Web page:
Embedded, Kernel, Linux

BPF Internals – I

Recent post by Brendan Gregg inspired me to write my own blog post about my findings of how Berkeley Packet Filter (BPF) evolved, it’s interesting history and the immense powers it holds – the way Brendan calls it ‘brutal’. I came across this while studying interpreters and small process virtual machines like the proposed KTap’s VM. I was looking at some known papers on register vs stack basd VMs, their performances and various code dispatch mechanisms used in these small VMs. The review of state-of-the-art soon moved to native code compilation and a discussion on LWN caught my eye. The benefits of JIT were too good to be overlooked, and BPF’s application in things like filtering, tracing and seccomp (used in Chrome as well) made me interested. I knew that the kernel devs were on to something here. This is when I started digging through the BPF background.


Network packet analysis requires an interesting bunch of tech. Right from the time a packet reaches the embedded controller on the network hardware in your PC (hardware/data link layer) to the point they do someting useful in your system, such as display something in your browser (application layer). For connected systems evolving these days, the amount of data transfer is huge, and the support infrastructure for the network analysis needed a way to filter out things pretty fast. The initial concept of packet filtering developed keeping in mind such needs and there were many stategies discussed with every filter such as CMU/Stanford packet Filter (CSPF), Sun’s NIT filter and so on. For example, some earlier filtering approaches used a tree based model (in CSPF) to represenf filters and filter them out using predicate-tree walking. This earlier approach was also inherited in the Linux kernel’s old filter in the net subsystem.

Consider an engineer’s need to have a probably simple and unrealistic filter on the network packets with the predicates P1, P2, P3 and P4 :


Filtering approach like the one of CSPF would have represented this filter in a expression tree structure as follows:


It is then trivial to walk the tree evaluating each expression and performing operations on each of them. But this would mean there can be extra costs assiciated with evaluating the predicates which may not necessarily have to be evaluated. For example, what if the packet is neither an ARP packet nor an IP packet? Having the knowledge that P1 and P2 predicates are untrue, we may need not have to evaluate other 2 predicates and perform 2 other boolean operation on them to determine the outcome.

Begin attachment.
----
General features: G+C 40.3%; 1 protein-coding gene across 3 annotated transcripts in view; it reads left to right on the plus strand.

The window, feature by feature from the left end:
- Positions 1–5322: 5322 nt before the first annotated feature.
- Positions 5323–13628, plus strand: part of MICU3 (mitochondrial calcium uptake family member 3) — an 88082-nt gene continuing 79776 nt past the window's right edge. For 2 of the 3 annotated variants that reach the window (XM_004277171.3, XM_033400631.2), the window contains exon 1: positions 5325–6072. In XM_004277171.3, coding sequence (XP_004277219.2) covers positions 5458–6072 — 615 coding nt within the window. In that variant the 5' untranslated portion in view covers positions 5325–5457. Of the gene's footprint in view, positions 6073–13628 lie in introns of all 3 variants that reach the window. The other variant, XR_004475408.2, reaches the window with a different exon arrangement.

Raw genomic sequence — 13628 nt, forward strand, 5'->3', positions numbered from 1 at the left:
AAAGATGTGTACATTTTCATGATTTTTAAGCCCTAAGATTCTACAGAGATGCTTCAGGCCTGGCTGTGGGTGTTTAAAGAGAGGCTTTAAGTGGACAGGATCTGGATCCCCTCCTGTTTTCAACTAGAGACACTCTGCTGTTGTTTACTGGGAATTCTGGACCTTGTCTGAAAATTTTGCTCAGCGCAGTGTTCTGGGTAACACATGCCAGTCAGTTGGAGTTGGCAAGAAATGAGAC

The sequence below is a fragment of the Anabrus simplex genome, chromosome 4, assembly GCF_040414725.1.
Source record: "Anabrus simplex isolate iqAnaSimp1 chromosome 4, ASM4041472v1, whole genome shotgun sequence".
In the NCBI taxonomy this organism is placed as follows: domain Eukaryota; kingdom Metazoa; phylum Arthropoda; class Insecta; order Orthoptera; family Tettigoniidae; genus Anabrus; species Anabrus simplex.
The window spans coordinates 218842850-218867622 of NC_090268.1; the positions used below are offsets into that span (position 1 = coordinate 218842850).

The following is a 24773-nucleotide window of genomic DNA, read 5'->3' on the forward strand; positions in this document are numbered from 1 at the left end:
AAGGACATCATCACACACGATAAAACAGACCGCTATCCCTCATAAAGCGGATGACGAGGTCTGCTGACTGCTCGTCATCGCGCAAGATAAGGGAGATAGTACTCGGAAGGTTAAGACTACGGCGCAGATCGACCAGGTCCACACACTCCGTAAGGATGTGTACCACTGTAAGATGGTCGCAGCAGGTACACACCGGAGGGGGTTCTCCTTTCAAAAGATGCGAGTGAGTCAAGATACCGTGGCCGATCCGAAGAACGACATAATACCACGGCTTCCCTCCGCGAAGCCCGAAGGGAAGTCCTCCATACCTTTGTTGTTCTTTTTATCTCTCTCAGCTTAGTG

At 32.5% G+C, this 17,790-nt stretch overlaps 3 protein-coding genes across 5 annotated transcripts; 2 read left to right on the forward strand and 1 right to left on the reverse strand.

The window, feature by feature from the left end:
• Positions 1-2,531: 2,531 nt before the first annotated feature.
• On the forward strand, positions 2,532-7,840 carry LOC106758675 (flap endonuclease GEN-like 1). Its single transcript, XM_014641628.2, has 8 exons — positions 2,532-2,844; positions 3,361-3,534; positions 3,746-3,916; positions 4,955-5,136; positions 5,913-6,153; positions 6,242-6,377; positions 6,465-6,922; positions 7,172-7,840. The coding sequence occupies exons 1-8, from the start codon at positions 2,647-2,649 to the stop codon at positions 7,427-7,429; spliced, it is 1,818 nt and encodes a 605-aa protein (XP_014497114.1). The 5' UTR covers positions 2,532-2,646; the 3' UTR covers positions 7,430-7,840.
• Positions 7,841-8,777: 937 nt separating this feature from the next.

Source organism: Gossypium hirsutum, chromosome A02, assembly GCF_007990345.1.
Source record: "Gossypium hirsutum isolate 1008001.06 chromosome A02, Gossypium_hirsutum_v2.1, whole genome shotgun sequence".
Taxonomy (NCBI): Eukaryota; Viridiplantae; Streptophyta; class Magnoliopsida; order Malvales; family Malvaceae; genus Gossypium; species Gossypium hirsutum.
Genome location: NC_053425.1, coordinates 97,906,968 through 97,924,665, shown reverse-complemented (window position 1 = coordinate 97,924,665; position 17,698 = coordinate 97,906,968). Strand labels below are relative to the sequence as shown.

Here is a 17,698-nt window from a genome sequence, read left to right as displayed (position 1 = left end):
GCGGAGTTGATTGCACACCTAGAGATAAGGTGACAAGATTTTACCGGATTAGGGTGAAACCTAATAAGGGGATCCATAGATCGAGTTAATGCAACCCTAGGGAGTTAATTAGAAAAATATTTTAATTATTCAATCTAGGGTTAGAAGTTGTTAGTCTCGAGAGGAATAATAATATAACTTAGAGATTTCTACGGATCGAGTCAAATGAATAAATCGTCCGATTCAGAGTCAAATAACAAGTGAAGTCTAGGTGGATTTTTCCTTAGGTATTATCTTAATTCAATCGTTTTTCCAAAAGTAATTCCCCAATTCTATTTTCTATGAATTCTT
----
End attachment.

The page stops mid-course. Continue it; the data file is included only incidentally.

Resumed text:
In 1992-93, McCanne et al. proposed a BSD Packet Filter with a new CFG-bytecode based filter design. This was an in-kernel approach where a tiny interpreter would evaluate expressions represented as BPF bytecodes. Instead of simple expression trees, they proposed a CFG based filter design. One of the control flow graph representation of the same filter above can be:


The evaluation can start from P1 and the right edge is for FALSE and left is for TRUE with each predicate being evaluated in this fashion until the evaluation reaches the final result of TRUE or FALSE. The inherent property of ‘remembering’ in the CFG, i.e, if P1 and P2 are false, the path reaches a final FALSE is remembered and P3 and P4 need not be evaluated. This was then easy to represent in bytecode form where a minimal BPF VM can be designed to evaluate these predicates with jumps to TRUE or FALSE targets.

The BPF Machine

A pseudo-instruction representation of the same filter described above for earlier versions of BPF in Linux kernel can be shown as,

l0:	ldh [12]
l1:	jeq #0x800, l3, l2
l2:     jeq #0x805, l3, l8
l3:	ld [26]
l4:	jeq #SRC, l4, l8
l5:     ld len
l6:     jlt 0x400, l7, l8
l7:	ret #0xffff
l8:	ret #0

To know how to read these BPF instructions, look at the filter documentation in Kernel source and see what each line does. Each of these instructions are actually just bytecodes which the BPF machine interprets. Like all real machines, this requires a definition of how the VM internals would look like. In the Linux kernel’s version of the BPF based in-kernel filtering technique they adopted, there were initially just 2 important registers, A and X with another 16 register ‘scratch space’ M[0-15]. The Instruction format and some sample instructions for this earlier version of BPF are shown below:

/* Instruction format: { OP, JT, JF, K }
 * OP: opcode, 16 bit
 * JT: Jump target for TRUE
 * JF: Jump target for FALSE
 * K: 32 bit constant

/* Sample instructions*/
{ 0x28,  0,  0, 0x0000000c },     /* 0x28 is opcode for ldh */
{ 0x15,  1,  0, 0x00000800 },     /* jump next to next instr if A = 0x800 */
{ 0x15,  0,  5, 0x00000805 },     /* jump to FALSE (offset 5) if A != 0x805 */

There were some radical changes done to the BPF infrastructure recently – extensions to its instruction set, registers, addition of things like BPF-maps etc. We shall discuss what those changes in detail, probably in the next post in this series. For now we’ll just see the good ol’ way of how BPF worked.


Each of the instructions seen above are represented as arrays of these 4 values and each program is an array of such instructions. The BPF interpreter sees each opcode and performs the operations on the registers or data accordingly after it goes through a verifier for a sanity check to make sure the filter code is secure and would not cause harm. The program which consists of these instructions, then passes through a dispatch routine. As an example, here is a small snippet from the BPF instruction dispatch for the instruction ‘add’ before it was restructured in Linux kernel v3.15 onwards,